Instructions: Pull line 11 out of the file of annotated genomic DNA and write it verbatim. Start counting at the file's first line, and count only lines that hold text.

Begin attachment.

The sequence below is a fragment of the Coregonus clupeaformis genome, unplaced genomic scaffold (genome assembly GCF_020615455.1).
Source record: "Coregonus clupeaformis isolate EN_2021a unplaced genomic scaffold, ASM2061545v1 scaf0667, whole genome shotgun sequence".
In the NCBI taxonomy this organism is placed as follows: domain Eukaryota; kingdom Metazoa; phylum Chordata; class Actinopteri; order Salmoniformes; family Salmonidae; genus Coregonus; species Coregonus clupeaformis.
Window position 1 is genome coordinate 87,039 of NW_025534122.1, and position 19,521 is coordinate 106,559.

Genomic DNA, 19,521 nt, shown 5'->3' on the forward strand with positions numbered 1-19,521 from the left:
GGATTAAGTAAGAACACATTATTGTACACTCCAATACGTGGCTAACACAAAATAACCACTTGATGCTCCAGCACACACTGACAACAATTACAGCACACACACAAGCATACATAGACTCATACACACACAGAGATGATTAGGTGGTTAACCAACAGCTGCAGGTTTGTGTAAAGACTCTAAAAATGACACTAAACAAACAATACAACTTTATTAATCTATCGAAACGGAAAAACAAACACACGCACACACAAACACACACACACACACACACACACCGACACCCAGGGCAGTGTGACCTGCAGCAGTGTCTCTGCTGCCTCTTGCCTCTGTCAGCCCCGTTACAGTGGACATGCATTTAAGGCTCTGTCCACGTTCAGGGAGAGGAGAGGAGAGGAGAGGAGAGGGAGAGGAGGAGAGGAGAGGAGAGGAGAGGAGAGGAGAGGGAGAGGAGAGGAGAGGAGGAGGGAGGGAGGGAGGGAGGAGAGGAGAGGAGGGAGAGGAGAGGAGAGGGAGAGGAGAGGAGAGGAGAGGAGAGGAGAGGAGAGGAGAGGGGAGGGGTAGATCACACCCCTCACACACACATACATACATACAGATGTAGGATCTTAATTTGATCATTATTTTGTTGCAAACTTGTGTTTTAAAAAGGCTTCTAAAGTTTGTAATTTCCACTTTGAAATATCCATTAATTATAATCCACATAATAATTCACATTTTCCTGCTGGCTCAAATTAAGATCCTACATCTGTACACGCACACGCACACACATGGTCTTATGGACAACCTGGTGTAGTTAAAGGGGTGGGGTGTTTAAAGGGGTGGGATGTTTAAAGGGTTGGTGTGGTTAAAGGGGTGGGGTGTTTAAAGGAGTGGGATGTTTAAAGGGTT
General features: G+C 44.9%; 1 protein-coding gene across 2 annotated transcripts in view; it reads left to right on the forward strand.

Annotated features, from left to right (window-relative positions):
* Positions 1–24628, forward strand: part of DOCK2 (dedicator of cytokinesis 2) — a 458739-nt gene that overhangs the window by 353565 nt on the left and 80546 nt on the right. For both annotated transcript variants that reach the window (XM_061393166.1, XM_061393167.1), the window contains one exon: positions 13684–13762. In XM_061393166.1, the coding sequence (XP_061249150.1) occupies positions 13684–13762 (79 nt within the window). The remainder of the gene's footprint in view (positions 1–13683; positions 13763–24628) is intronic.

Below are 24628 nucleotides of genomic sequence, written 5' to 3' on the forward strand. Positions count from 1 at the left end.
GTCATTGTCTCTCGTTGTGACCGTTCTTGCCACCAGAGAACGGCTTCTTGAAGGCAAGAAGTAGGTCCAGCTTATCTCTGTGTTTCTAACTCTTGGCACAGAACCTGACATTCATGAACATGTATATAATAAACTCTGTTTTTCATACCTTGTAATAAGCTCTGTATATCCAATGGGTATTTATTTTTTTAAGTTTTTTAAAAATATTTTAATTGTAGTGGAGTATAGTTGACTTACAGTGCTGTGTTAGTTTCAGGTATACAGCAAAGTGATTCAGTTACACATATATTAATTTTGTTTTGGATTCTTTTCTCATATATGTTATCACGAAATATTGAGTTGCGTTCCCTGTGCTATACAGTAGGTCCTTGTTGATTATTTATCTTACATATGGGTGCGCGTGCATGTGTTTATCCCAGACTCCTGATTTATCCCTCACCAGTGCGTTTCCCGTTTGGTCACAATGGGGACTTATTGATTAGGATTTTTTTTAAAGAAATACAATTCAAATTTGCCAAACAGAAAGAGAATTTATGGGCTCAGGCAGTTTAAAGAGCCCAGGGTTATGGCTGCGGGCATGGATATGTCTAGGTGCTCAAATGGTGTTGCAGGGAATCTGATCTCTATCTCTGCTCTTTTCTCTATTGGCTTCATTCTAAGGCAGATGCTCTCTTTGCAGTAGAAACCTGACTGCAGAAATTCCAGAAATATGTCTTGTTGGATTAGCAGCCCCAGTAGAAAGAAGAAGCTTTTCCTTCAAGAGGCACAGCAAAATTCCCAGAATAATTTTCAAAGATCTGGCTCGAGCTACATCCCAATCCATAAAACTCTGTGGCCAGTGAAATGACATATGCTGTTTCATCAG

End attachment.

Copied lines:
GTCATTGTCTCTCGTTGTGACCGTTCTTGCCACCAGAGAACGGCTTCTTGAAGGCAAGAAGTAGGTCCAGCTTATCTCTGTGTTTCTAACTCTTGGCACAGAACCTGACATTCATGAACATGTATATAATAAACTCTGTTTTTCATACCTTGTAATAAGCTCTGTATATCCAATGGGTATTTATTTTTTTAAGTTTTTTAAAAATATTTTAATTGTAGTGGAGTATAGTTGACTTACAGTGCTGTGTTAGTTTCAGGTATACAGCAAAGTGATTCAGTTACACATATATTAATTTTGTTTTGGATTCTTTTCTCATATATGTTATCACGAAATATTGAGTTGCGTTCCCTGTGCTATACAGTAGGTCCTTGTTGATTATTTATCTTACATATGGGTGCGCGTGCATGTGTTTATCCCAGACTCCTGATTTATCCCTCACCAGTGCGTTTCCCGTTTGGTCACAATGGGGACTTATTGATTAGGATTTTTTTTAAAGAAATACAATTCAAATTTGCCAAACAGAAAGAGAATTTATGGGCTCAGGCAGTTTAAAGAGCCCAGGGTTATGGCTGCGGGCATGGATATGTCTAGGTGCTCAAATGGTGTTGCAGGGAATCTGATCTCTATCTCTGCTCTTTTCTCTATTGGCTTCATTCTAAGGCAGATGCTCTCTTTGCAGTAGAAACCTGACTGCAGAAATTCCAGAAATATGTCTTGTTGGATTAGCAGCCCCAGTAGAAAGAAGAAGCTTTTCCTTCAAGAGGCACAGCAAAATTCCCAGAATAATTTTCAAAGATCTGGCTCGAGCTACATCCCAATCCATAAAACTCTGTGGCCAGTGAAATGACATATGCTGTTTCATCAG